Above-average rainfall in most of France in March and April has improved groundwater levels but more than-two thirds remained below average with the situation still worrying in the south, the French geological service BRGM said on Wednesday.

Risks of a drought by the end of the summer 2023 were now "extremely likely" in southeastern France and around Paris, the environment ministry said in a separate report.

Extremely dry conditions in southern Europe, mainly in neighbouring Spain, have caused water shortages in some regions while farmers are expecting their worst yields in decades.

France suffered its worst drought on record last summer and, like most of Europe, has faced a dry winter that has prompted concerns over water security.

Restrictions on water usage have already been implemented in some regions in southern France in recent months as authorities anticipated a summer drought.

"The situation remains unsatisfactory over a large part of the country: 68% of groundwater levels remain below monthly norms in April (compared to 75% in March 2023) with many sectors showing low to very low levels," BRGM said in its monthly bulletin.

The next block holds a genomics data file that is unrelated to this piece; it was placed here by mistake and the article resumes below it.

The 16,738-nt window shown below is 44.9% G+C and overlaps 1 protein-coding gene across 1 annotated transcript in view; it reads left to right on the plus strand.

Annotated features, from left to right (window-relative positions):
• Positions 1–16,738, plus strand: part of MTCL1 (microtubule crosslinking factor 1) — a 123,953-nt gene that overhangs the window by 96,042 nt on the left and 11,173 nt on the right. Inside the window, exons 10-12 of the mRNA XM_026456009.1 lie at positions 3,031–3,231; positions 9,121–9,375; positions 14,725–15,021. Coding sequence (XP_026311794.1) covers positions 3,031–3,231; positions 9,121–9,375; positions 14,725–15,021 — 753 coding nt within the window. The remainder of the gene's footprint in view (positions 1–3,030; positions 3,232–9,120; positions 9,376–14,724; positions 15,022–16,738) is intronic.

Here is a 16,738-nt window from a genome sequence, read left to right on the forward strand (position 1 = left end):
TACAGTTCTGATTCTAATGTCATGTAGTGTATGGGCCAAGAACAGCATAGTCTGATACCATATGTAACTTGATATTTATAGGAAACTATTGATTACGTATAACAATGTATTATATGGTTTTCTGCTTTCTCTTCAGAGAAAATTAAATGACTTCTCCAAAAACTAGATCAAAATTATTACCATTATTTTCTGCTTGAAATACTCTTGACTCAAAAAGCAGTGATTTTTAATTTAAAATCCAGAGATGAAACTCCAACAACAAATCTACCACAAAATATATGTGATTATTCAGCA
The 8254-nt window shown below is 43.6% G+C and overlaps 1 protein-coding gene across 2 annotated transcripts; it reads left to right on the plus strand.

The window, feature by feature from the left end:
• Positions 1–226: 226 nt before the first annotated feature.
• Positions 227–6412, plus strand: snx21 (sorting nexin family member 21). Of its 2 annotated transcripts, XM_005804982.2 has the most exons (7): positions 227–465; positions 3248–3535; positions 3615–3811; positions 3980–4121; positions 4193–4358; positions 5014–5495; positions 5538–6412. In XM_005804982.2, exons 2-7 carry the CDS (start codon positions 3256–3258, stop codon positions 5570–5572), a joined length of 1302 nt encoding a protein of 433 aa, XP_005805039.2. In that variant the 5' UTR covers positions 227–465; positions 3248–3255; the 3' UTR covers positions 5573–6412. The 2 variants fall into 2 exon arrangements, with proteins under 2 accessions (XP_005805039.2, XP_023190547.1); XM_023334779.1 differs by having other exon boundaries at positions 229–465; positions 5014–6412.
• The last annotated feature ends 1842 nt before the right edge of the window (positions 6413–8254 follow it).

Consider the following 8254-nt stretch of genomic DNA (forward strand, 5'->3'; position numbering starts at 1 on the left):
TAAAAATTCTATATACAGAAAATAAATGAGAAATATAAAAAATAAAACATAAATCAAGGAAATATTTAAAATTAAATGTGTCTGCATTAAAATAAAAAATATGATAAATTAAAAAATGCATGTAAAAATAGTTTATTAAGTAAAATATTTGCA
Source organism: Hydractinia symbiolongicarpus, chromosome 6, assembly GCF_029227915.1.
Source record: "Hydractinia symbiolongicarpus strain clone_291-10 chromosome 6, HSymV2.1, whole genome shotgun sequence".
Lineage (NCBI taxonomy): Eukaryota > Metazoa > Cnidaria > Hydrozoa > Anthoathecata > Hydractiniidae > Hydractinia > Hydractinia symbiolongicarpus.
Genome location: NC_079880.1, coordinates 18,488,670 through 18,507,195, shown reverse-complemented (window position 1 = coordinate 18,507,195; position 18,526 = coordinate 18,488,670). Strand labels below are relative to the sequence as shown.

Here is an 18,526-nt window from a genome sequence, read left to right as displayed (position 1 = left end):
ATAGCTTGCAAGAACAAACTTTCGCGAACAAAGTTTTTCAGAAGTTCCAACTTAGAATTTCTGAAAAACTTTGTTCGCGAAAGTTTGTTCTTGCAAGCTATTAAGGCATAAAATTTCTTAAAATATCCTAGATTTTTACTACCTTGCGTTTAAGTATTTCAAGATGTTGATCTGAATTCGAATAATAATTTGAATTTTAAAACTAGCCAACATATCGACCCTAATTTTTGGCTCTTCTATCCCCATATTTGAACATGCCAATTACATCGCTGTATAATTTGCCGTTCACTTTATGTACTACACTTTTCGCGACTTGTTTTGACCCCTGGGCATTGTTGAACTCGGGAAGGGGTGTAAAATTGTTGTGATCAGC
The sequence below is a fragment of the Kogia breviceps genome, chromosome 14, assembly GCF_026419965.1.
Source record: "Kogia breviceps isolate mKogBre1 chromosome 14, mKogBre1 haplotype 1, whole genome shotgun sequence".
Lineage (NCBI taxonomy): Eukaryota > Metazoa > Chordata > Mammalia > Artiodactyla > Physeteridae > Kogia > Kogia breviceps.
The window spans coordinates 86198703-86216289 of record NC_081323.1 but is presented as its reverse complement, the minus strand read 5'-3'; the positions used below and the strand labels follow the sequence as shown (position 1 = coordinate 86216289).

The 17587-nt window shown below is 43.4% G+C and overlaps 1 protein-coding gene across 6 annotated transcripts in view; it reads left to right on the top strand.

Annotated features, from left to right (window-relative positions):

Below-average levels stood at 58% in April last year.

Rainfall had improved groundwater tables in the northern part of the country where they were now considered as satisfactory in Brittany and some parts of northeastern France, which hosts some large grain-producing regions.

However, some concerns remained in southwest and northeast of Paris and the situation in the south, including the Mediterranean coast, was unsatisfactory to worrying, BRGM said.

The impact of wet weather this month would depend on the final amount of rain and the type of soil, it also said.

(Reporting by Sybille de La Hamaide; Editing by Emelia Sithole-Matarise)